Nick Herbert condemns cuts in Police Community Support Officers

1 December 2006

Arundel & South Downs MP Nick Herbert has condemned the Government’s decision this week to abandon a manifesto pledge to recruit 24,000 Police Community Support Officers (PCSOs) by March 2008.

The announcement means that in Sussex, where the police had been planning for 525 PCSOs by March 2008, there will now only be 354.

The cuts in funding mean that the Government has broken its manifesto pledge at the last election to "take CSO numbers up to 24,000".  Only a month ago, when questioned by Nick Herbert in Parliament, the Home Secretary said that "we [the Government] are committed to attaining those targets".

Sussex, which already has over 250 PCSOs - the highest number of any shire force - has led the way in the deployment of PCSOs to help tackle low level crime and antisocial behaviour, and provide reassurance to communities.

Mr Herbert, who is Shadow Minister for Police Reform, has highlighted the valuable work of PCSOs as a way to increase a uniformed presence on the streets.

He has called for a greater extension of the police "family", including PCSOs and neighbourhood wardens, to help support the work of police officers in tackling the growing challenge of anti-social behaviour.

Mr Herbert commented: "People want to see a uniformed presence on their streets to prevent crime and then deal with it effectively if it does take place.  This broken promise will mean 171 fewer PCSOs in Sussex than originally planned, which is a serious loss.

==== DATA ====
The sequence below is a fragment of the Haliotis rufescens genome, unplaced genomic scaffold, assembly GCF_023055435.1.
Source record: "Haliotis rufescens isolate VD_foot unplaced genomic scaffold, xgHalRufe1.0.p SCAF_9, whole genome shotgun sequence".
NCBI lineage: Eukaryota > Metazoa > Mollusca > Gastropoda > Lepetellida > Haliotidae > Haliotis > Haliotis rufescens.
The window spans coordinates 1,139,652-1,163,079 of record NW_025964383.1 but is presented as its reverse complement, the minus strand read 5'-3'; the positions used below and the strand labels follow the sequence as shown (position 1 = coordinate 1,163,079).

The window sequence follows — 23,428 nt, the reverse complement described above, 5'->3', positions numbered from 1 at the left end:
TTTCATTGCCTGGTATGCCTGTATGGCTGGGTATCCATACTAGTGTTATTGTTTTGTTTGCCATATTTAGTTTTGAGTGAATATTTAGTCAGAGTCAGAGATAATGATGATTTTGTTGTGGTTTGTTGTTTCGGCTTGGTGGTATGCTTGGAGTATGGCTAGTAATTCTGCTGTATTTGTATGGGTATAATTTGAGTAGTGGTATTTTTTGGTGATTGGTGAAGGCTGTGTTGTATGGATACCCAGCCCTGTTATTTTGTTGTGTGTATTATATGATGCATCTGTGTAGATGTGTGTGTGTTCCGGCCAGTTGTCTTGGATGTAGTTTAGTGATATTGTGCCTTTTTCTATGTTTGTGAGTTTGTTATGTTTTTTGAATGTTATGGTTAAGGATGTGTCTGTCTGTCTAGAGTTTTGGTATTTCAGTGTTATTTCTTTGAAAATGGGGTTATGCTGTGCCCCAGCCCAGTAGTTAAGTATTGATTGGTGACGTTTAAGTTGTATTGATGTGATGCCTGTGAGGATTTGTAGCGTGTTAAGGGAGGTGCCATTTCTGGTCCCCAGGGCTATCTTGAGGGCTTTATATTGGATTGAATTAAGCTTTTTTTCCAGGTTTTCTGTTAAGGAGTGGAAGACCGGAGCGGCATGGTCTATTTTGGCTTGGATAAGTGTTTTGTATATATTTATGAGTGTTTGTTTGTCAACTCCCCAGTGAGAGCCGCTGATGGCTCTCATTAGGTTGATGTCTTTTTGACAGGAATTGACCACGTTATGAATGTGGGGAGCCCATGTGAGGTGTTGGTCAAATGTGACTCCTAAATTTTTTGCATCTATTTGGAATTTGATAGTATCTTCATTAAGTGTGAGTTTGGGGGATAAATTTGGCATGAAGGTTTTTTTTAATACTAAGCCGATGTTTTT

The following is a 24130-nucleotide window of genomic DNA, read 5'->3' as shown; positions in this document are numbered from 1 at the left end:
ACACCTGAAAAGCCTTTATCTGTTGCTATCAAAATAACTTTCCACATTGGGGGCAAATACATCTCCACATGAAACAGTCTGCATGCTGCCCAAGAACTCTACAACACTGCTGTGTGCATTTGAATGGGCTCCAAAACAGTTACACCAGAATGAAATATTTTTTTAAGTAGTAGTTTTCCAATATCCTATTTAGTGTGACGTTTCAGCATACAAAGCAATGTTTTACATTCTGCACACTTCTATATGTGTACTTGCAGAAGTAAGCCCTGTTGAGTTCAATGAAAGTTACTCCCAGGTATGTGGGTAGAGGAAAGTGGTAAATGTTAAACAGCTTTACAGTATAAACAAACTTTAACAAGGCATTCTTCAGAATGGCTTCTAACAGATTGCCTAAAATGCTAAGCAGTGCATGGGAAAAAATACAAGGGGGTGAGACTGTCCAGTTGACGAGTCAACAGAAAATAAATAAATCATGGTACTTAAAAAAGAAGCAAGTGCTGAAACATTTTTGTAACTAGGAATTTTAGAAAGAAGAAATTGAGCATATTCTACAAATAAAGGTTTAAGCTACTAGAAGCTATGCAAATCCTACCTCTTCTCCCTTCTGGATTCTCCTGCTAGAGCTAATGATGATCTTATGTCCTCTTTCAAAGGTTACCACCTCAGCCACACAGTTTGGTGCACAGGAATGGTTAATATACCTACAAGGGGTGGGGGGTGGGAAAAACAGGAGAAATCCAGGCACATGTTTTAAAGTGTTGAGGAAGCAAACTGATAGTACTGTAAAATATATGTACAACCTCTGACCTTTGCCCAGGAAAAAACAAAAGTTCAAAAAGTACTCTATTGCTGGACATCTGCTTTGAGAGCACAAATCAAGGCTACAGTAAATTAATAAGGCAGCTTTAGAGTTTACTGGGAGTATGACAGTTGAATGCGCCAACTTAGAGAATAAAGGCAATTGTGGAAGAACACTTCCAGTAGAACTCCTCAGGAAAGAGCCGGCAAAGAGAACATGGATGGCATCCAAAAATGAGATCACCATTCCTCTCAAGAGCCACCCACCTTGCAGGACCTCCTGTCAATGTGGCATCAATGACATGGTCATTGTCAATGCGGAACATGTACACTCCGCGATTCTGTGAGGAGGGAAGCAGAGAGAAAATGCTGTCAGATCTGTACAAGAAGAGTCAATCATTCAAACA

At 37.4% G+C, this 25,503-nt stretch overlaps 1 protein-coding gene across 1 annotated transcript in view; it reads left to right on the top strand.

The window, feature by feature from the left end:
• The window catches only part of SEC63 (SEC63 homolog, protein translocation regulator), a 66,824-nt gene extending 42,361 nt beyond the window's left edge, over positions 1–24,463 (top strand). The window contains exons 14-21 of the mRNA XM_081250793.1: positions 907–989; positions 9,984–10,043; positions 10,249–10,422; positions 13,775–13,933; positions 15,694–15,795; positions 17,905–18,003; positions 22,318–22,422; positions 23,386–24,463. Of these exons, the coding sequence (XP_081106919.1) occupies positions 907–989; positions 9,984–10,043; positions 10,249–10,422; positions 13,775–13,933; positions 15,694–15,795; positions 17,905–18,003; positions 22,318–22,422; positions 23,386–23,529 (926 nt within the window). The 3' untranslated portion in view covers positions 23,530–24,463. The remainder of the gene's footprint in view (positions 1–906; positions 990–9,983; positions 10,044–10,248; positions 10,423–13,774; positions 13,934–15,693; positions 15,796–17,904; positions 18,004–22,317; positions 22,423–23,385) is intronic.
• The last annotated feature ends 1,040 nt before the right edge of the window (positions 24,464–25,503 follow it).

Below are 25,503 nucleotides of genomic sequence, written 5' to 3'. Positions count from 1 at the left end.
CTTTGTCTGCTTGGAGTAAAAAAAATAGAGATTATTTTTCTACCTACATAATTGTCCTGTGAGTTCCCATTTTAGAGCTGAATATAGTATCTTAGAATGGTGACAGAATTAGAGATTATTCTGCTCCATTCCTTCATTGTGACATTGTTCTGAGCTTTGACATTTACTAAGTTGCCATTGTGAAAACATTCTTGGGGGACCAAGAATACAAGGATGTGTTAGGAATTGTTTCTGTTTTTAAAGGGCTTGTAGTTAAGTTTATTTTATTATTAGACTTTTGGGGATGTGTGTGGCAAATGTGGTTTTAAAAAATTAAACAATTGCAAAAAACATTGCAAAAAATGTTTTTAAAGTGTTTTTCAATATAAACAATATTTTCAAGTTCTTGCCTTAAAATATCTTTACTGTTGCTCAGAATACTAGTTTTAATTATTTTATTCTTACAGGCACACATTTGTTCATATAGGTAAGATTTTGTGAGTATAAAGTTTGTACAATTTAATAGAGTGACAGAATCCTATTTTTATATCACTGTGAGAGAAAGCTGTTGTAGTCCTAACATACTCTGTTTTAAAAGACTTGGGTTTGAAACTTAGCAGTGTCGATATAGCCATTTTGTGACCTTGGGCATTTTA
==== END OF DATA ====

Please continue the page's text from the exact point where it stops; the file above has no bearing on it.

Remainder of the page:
"There is already a feeling that our villages don't receive enough local policing.  People will ask why they are paying ever higher council tax bills when they don't get the services in return."

"I believe that local communities should have control over a share of budgets for services such as policing so that they can ensure a fair return for the money they raise."

Ends

 

Notes for Editors

1. Home Office Oral Questions - 23 October 2006

Nick Herbert (Arundel and South Downs) (Con): Will the Home Secretary give the House an absolute undertaking that the rumour that the Government are set to abandon their target of recruiting 24,000 police community support officers by March 2008 is without foundation? Will he explain how he proposes to recruit that number, given that he is only half way to meeting his target of 16,000 by next March?

John Reid: We fully accept that those targets are challenging; we have never said otherwise. However, we are committed to attaining those targets, including the very challenging one of recruiting 16,000 police community support officers by next April.

2. Labour Party Manifesto 2005

"So a new £340 million a year fund will take CSO numbers up to 24,000 - to work alongside the equivalent of an additional 12,000 police officers freed up for frontline duties."

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